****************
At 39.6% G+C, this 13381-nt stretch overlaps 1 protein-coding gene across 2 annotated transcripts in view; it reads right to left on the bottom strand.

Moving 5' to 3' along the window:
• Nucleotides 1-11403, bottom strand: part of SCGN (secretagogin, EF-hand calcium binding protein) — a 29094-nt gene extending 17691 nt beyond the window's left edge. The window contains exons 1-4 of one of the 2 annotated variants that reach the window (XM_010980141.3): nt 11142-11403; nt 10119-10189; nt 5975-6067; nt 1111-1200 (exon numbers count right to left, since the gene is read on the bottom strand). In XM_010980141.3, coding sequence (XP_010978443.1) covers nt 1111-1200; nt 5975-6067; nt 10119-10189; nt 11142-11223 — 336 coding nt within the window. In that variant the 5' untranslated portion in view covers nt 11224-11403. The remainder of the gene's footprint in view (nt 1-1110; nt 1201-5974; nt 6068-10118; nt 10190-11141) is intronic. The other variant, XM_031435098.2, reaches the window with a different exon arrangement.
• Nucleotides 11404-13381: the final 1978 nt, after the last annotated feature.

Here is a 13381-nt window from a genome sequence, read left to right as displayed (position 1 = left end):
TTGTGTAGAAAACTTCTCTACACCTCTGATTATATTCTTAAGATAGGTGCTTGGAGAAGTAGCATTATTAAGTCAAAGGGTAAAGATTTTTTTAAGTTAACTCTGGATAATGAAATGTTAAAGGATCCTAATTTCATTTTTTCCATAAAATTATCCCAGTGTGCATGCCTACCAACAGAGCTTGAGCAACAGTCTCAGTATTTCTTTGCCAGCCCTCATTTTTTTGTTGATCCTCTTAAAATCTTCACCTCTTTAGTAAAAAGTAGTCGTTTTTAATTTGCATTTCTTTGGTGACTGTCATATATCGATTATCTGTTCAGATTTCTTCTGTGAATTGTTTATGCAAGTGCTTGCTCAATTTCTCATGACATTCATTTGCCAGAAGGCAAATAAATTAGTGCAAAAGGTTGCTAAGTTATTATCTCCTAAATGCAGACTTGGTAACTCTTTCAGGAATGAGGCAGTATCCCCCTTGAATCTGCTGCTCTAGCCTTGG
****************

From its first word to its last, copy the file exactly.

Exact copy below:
At 39.6% G+C, this 13381-nt stretch overlaps 1 protein-coding gene across 2 annotated transcripts in view; it reads right to left on the bottom strand.

Moving 5' to 3' along the window:
• Nucleotides 1-11403, bottom strand: part of SCGN (secretagogin, EF-hand calcium binding protein) — a 29094-nt gene extending 17691 nt beyond the window's left edge. The window contains exons 1-4 of one of the 2 annotated variants that reach the window (XM_010980141.3): nt 11142-11403; nt 10119-10189; nt 5975-6067; nt 1111-1200 (exon numbers count right to left, since the gene is read on the bottom strand). In XM_010980141.3, coding sequence (XP_010978443.1) covers nt 1111-1200; nt 5975-6067; nt 10119-10189; nt 11142-11223 — 336 coding nt within the window. In that variant the 5' untranslated portion in view covers nt 11224-11403. The remainder of the gene's footprint in view (nt 1-1110; nt 1201-5974; nt 6068-10118; nt 10190-11141) is intronic. The other variant, XM_031435098.2, reaches the window with a different exon arrangement.
• Nucleotides 11404-13381: the final 1978 nt, after the last annotated feature.

Here is a 13381-nt window from a genome sequence, read left to right as displayed (position 1 = left end):
TTGTGTAGAAAACTTCTCTACACCTCTGATTATATTCTTAAGATAGGTGCTTGGAGAAGTAGCATTATTAAGTCAAAGGGTAAAGATTTTTTTAAGTTAACTCTGGATAATGAAATGTTAAAGGATCCTAATTTCATTTTTTCCATAAAATTATCCCAGTGTGCATGCCTACCAACAGAGCTTGAGCAACAGTCTCAGTATTTCTTTGCCAGCCCTCATTTTTTTGTTGATCCTCTTAAAATCTTCACCTCTTTAGTAAAAAGTAGTCGTTTTTAATTTGCATTTCTTTGGTGACTGTCATATATCGATTATCTGTTCAGATTTCTTCTGTGAATTGTTTATGCAAGTGCTTGCTCAATTTCTCATGACATTCATTTGCCAGAAGGCAAATAAATTAGTGCAAAAGGTTGCTAAGTTATTATCTCCTAAATGCAGACTTGGTAACTCTTTCAGGAATGAGGCAGTATCCCCCTTGAATCTGCTGCTCTAGCCTTGG